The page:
Workforce Success Story Submitted By:
Philadelphia Workforce Investment Board
Shearine McGee knows a lot about both Food Stamps and hunger – and Way to Work Philadelphia! put that knowledge to good use. Earlier this year, McGhee, 31, of North Philadelphia, a single mother with two daughters ages 5 and 2½, found herself on public assistance (including Food Stamps), with no job prospects and no child support. She was renting a room in her mother’s home. Things looked bleak, although McGhee tried to remain optimistic. “Nobody wants to stay on welfare for the rest of their life,” she said. “Welfare is a crutch. I didn’t want to sit around.”
One of the requirements for receiving public assistance was visiting one of Philadelphia’s EARN Centers, which are designed for those receiving public assistance to make themselves more marketable in the job force. There McGhee learned how to work and dress professionally, was taught computer skills and wrote her resume. McGhee then attended and graduated from Metropolitan Career Center, further honing her job skills.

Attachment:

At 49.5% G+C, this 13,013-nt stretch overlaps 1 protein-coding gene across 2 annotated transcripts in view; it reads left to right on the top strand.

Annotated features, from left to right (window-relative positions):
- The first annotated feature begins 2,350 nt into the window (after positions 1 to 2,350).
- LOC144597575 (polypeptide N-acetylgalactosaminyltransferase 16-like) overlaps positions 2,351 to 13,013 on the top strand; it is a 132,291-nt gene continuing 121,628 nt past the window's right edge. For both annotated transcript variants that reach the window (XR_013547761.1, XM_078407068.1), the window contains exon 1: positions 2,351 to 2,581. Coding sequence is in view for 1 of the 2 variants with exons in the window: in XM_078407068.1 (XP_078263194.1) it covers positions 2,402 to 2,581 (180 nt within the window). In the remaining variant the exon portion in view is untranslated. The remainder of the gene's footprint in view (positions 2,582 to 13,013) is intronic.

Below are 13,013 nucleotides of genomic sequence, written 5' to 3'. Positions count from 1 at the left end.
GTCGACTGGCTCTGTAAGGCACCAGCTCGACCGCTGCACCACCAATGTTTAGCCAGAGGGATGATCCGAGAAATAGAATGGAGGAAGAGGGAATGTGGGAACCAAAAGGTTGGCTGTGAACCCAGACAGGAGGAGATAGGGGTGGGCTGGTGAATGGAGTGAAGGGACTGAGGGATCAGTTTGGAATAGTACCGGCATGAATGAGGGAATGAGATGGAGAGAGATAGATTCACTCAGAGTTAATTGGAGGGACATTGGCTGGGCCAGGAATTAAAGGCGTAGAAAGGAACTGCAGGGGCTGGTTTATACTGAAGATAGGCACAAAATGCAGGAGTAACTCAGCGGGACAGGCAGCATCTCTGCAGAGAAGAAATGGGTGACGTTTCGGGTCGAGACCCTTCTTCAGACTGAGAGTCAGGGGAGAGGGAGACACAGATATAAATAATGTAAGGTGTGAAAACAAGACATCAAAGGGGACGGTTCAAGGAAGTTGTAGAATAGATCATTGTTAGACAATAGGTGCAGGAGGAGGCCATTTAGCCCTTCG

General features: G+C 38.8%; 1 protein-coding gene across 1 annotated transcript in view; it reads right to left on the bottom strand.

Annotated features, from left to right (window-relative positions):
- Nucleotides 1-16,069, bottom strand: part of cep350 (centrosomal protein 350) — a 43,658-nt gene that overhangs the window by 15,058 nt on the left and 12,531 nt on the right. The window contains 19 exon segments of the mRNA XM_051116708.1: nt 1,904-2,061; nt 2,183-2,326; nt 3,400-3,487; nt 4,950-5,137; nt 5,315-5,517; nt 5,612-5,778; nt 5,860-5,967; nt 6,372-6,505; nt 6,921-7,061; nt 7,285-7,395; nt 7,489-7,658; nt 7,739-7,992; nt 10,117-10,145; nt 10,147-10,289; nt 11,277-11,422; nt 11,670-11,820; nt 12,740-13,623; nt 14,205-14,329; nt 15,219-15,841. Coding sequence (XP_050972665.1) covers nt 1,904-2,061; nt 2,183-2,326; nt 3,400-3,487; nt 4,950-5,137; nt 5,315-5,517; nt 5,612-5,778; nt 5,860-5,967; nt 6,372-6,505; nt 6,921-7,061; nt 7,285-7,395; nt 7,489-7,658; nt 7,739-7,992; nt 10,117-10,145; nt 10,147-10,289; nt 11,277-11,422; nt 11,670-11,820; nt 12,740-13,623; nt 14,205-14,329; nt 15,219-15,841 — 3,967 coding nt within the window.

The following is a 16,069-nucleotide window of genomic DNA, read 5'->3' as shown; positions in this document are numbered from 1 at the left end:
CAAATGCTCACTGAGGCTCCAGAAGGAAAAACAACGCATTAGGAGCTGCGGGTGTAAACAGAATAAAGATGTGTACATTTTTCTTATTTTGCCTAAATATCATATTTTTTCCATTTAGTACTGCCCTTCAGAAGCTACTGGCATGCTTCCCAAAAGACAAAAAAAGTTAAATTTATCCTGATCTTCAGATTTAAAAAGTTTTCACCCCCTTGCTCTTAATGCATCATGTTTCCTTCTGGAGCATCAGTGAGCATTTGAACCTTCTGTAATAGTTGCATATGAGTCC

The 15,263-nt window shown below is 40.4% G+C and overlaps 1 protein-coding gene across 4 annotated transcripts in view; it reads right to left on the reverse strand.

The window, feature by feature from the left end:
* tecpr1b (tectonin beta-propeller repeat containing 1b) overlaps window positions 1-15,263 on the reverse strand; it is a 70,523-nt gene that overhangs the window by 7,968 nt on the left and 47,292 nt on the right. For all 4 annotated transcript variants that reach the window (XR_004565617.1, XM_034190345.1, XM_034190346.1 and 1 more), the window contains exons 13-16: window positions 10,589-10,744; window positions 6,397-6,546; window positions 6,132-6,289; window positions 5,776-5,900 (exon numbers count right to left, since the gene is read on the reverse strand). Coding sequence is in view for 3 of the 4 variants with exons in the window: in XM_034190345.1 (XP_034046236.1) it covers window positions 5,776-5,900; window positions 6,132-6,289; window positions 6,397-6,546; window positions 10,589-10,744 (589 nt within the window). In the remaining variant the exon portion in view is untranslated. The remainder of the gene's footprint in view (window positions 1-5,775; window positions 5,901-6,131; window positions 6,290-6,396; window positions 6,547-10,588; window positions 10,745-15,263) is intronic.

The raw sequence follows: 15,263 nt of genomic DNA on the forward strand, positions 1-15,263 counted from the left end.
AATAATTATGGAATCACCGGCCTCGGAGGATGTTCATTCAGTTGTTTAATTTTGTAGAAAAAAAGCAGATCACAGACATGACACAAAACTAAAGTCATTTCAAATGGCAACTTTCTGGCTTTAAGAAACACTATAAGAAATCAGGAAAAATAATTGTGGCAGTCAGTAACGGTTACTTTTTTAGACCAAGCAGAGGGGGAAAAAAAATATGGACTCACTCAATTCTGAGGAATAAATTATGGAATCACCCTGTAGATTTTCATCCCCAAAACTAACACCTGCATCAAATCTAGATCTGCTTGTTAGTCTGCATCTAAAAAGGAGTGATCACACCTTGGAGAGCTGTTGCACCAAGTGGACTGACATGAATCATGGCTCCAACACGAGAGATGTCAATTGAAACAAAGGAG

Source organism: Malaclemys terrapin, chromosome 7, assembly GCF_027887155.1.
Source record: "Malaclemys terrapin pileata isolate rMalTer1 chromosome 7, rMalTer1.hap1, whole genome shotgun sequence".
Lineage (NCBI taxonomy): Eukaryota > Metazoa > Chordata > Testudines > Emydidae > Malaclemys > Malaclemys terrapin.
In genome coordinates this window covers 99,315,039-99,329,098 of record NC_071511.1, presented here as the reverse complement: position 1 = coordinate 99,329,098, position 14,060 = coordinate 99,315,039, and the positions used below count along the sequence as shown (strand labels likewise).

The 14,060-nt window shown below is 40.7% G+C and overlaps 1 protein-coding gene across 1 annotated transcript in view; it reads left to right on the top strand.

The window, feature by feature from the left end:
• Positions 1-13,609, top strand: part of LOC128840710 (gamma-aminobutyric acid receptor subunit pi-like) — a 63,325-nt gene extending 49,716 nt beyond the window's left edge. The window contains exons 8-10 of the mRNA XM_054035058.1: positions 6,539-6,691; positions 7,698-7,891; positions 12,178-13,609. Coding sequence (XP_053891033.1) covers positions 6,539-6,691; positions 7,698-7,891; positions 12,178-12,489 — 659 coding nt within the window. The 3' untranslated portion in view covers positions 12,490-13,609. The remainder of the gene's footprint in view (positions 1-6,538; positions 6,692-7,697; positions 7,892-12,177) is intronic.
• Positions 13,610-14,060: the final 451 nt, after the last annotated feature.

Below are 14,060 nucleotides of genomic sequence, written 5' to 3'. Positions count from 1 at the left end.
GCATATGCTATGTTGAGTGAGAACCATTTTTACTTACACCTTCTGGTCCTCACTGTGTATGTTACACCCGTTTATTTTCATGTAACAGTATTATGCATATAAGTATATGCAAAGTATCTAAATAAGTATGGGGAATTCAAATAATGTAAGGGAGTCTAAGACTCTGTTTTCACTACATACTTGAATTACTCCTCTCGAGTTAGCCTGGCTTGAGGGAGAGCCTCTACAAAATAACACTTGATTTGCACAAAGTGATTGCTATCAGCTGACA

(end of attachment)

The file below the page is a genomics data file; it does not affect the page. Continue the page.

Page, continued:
Outcomes & Benefits
Around the same time, her participation in Way to Work Philadelphia! -- the initiative funded by the federal American Recovery and Reinvestment Act (ARRA) to provide wage reimbursement that enabled local employers to hire adult employees – paid off. McGhee was hired by the Greater Philadelphia Coalition Against Hunger. McGhee worked as a Food Stamp counselor, visiting WIC Centers (The Special Supplemental Nutrition Program for Women, Infants and Children) to tell clientele about available fruit and vegetable vouchers and participating in a Witnesses to Hunger photography program that documented hunger in the community. “This is something I know about. I’m in their shoes,” she said. “This was the perfect job for me.” Through Way to Work, McGhee earned $13 per hour, was able to better care for her daughters and secured a federal Housing and Urban Development low-income apartment of her own. McGhee called for the extension of Way to Work Philadelphia!, noting that she still sometimes walks a fine line with her finances. “I cried when I got the letter saying Sept. 30 was my last day on the job,” he said. “I loved it. This puts me back at square one.”